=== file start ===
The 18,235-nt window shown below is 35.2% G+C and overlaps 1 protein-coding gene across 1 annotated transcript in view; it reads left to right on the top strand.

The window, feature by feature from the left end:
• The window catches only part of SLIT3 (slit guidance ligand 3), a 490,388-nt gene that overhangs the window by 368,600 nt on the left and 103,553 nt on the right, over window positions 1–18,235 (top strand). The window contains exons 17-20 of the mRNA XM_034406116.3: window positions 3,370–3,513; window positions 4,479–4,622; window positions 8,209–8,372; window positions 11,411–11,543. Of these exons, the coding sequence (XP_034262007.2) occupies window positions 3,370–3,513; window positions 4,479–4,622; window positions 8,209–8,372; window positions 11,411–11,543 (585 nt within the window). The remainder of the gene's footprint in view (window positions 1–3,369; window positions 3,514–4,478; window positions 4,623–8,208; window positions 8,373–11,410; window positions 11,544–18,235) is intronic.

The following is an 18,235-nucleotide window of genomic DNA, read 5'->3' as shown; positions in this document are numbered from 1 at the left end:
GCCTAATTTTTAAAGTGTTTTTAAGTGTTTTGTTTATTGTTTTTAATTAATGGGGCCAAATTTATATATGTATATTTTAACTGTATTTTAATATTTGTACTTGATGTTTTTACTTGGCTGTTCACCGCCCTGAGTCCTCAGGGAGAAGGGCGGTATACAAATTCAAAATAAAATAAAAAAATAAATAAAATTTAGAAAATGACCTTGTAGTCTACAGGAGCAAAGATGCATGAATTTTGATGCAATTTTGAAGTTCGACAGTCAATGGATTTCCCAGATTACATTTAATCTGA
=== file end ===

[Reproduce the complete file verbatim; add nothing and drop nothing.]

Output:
The 18,235-nt window shown below is 35.2% G+C and overlaps 1 protein-coding gene across 1 annotated transcript in view; it reads left to right on the top strand.

The window, feature by feature from the left end:
• The window catches only part of SLIT3 (slit guidance ligand 3), a 490,388-nt gene that overhangs the window by 368,600 nt on the left and 103,553 nt on the right, over window positions 1–18,235 (top strand). The window contains exons 17-20 of the mRNA XM_034406116.3: window positions 3,370–3,513; window positions 4,479–4,622; window positions 8,209–8,372; window positions 11,411–11,543. Of these exons, the coding sequence (XP_034262007.2) occupies window positions 3,370–3,513; window positions 4,479–4,622; window positions 8,209–8,372; window positions 11,411–11,543 (585 nt within the window). The remainder of the gene's footprint in view (window positions 1–3,369; window positions 3,514–4,478; window positions 4,623–8,208; window positions 8,373–11,410; window positions 11,544–18,235) is intronic.

The following is an 18,235-nucleotide window of genomic DNA, read 5'->3' as shown; positions in this document are numbered from 1 at the left end:
GCCTAATTTTTAAAGTGTTTTTAAGTGTTTTGTTTATTGTTTTTAATTAATGGGGCCAAATTTATATATGTATATTTTAACTGTATTTTAATATTTGTACTTGATGTTTTTACTTGGCTGTTCACCGCCCTGAGTCCTCAGGGAGAAGGGCGGTATACAAATTCAAAATAAAATAAAAAAATAAATAAAATTTAGAAAATGACCTTGTAGTCTACAGGAGCAAAGATGCATGAATTTTGATGCAATTTTGAAGTTCGACAGTCAATGGATTTCCCAGATTACATTTAATCTGA